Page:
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Sunday, April 1, 2012

My Trinity of Old School Gaming (Part 1)

Hello and welcome to my blog on Dungeons & Dragons, old school gaming and becoming a Killer DM!

I’ll kick off my blog with some thoughts on the relationship between a game’s mortality rate and its method of character generation. Here’s a diagram of my trinity of old school gaming:
In short, random character generation enables us to achieve quick character generation which in turn enables us to have a high mortality rate. And – coming full circle – a brutal culling of player characters is needed to make random character generation fair, as I’ll explain below.

For starters, random character generation is one of the best ways to quickly make characters, at least if you want some depth and variety. The moment you start using building points, for instance, you will usually sacrifice complexity (i.e. offer few options) or speed (i.e. make players spend a lot of time weighing and choosing options).

(A counter example is James V. West’s excellent game The Pool. Character creation is quick but offers surprising depth and has long legs. But then, The Pool is a very different type of RPG than D&D.)

Quick character generation then allows us to kill off characters with abandon. If character creation takes hours, a player who has lost his character may end up sitting out the rest of the session. Even if he doesn’t (because the sessions ends or the player gets to control an NPC etc.) that’s an awful lot of time down the drain. Al from Beyond the Black Gate touches upon this topic in his post Character death = Fun!

(Just imagine telling a Magic: the Gathering player that he has to scrap his meticulously assembled new deck if he loses a single match with it (i.e. ‘dies’).)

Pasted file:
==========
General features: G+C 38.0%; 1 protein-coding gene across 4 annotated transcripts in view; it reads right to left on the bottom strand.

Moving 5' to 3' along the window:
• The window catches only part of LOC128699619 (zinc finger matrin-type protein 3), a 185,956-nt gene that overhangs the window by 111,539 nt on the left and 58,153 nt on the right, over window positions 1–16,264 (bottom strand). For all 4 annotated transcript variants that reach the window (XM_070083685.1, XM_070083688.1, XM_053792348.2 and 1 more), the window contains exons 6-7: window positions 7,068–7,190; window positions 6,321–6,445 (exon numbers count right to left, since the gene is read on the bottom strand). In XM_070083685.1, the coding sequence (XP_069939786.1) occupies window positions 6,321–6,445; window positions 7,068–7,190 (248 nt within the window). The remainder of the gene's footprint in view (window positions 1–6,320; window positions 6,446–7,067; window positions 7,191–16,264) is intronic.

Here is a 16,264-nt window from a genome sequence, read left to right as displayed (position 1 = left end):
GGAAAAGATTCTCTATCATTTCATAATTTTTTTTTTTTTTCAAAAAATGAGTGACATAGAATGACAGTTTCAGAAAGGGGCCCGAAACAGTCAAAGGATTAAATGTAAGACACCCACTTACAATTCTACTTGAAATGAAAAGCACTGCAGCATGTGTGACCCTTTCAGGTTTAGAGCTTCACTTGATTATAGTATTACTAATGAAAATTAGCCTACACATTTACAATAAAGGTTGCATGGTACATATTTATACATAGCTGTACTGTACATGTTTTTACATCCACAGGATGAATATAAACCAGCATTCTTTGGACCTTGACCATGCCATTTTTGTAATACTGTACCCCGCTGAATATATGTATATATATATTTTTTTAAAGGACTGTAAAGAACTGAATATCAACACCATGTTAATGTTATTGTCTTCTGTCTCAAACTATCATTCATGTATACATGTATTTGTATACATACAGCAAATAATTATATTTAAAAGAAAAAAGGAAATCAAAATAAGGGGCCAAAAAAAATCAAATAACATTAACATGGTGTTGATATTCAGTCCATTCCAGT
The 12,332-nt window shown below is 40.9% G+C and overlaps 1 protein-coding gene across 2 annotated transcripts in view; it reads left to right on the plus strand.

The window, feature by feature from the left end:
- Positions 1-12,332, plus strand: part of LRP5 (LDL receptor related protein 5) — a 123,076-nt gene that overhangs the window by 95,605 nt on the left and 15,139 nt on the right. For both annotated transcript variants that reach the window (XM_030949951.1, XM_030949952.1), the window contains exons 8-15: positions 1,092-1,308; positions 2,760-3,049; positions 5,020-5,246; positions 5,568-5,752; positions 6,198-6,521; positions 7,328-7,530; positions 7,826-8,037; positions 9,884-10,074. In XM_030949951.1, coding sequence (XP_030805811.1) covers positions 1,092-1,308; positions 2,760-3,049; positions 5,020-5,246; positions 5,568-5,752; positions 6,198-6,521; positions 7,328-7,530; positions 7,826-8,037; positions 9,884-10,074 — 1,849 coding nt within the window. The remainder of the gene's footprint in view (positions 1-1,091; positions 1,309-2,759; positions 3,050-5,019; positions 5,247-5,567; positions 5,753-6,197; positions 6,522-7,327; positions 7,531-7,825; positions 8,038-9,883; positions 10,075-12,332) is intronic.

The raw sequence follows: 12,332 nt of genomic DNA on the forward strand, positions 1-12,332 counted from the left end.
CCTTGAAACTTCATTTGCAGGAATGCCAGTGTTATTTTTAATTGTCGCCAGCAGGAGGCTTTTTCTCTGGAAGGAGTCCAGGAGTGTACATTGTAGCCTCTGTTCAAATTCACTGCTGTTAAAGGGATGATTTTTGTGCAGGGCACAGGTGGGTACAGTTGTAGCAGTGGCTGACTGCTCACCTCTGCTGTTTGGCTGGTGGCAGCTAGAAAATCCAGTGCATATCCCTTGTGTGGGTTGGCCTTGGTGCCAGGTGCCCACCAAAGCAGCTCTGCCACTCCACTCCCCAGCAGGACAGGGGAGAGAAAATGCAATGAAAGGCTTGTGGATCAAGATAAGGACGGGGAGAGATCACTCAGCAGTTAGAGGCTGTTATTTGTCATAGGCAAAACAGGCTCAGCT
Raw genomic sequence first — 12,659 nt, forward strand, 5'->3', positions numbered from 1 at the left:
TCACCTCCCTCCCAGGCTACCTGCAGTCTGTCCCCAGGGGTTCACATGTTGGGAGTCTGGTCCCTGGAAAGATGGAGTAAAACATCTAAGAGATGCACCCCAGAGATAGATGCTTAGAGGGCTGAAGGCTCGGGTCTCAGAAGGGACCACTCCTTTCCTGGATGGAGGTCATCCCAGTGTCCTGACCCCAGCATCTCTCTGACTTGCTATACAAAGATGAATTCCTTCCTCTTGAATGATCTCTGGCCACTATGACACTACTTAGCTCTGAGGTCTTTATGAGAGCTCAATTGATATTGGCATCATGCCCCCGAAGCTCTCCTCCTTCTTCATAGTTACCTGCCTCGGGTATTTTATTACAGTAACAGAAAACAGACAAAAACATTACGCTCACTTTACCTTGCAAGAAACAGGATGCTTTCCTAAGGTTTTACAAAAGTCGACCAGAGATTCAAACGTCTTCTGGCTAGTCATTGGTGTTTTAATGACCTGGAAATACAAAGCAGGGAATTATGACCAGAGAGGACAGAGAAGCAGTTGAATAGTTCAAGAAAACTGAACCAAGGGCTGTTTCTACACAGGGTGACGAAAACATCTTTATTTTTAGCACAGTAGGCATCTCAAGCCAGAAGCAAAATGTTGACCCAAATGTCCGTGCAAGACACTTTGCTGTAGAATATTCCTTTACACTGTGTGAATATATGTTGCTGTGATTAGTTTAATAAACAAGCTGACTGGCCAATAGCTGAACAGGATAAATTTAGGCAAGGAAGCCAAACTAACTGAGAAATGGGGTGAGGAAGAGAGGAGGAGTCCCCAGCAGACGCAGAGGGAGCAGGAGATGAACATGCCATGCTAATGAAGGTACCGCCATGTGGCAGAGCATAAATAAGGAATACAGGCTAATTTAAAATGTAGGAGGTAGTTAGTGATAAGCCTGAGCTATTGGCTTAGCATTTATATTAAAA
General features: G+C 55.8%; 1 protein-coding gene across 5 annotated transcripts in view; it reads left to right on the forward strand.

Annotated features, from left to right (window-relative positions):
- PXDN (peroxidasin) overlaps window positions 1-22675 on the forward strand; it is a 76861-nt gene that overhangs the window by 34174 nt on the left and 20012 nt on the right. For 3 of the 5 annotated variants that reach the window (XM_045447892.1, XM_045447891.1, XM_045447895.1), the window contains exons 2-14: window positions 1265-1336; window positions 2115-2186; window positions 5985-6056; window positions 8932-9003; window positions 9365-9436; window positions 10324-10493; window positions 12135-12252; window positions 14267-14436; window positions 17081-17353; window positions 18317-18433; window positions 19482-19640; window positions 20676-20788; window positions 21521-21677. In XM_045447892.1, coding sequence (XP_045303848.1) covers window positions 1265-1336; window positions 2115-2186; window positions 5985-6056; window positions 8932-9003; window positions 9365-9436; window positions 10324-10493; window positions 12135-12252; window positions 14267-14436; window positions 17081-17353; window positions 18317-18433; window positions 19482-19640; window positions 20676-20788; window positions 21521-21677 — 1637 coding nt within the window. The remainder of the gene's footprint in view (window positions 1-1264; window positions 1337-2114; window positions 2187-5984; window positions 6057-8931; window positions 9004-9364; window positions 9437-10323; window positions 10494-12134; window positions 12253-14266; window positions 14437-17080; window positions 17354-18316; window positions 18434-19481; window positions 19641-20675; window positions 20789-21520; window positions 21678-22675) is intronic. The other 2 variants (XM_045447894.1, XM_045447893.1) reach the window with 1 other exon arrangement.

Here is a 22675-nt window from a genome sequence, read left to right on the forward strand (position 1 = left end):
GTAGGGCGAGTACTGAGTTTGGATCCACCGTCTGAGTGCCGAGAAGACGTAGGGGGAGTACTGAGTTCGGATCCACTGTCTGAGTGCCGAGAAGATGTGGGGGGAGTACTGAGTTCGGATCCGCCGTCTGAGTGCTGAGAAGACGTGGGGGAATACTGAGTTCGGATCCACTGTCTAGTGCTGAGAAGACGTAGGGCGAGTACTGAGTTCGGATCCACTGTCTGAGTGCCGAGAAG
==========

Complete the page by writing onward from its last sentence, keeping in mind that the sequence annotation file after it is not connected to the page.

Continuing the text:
I also believe that a high mortality rate is a prerequisite for random character creation. Else, the latter is simply unfair. When you roll up characters for a game expected to take characters from 1st to 20th level without anyone ever (permanently) dying, bad luck during character generation might doom a player to playing a weak character for years. To me, that’s unacceptable.

Contrast this to, say, a deadly OD&D campaign: Rolling up a character with excellent stats is no guarantee he’ll make to 2nd level or beyond. Player skill (and yet more luck) will be the deciding factor. And once a character has run the gauntlet, he will have grown on you and weak stats might actually be endearing. James Maliszewski has more to say on this in his excellent post character death in old school gaming over at Grognardia.

More on the various implications of my trinity next week!

2 comments:

  1. Hey, I saw your comment over at Story Games and responded there, but I figure it can't hurt to also leave a comment here. I wrote:

    To this I would add the focus on development of character through play rather than before play using complicated backstory or complicated mechanical build. This is connected to the idea of quick chargen/high mortality rate, but has additional benefits. For example, all the other people at the table get to participate in the character's evolution. Also, it is sort of the tabletop RPG version of the novelist's "show, don't tell" dictum.

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  2. I absolutely agree (and wrote as much in the What do we like about Old School? thread.)

    I especially like your comment on group participation - I've never looked at it that way, but it's spot on.

    In our group, this process starts at character creation: Players will usually team up to roll up their characters and additionally, there's a lot of kibitzing. Hence, everyone is at least somewhat invested in the other players' characters from the start.

    (By contrast, players in my old D&D 4e group would cook up a new uber-PC at home and then surprise everyone with it.)

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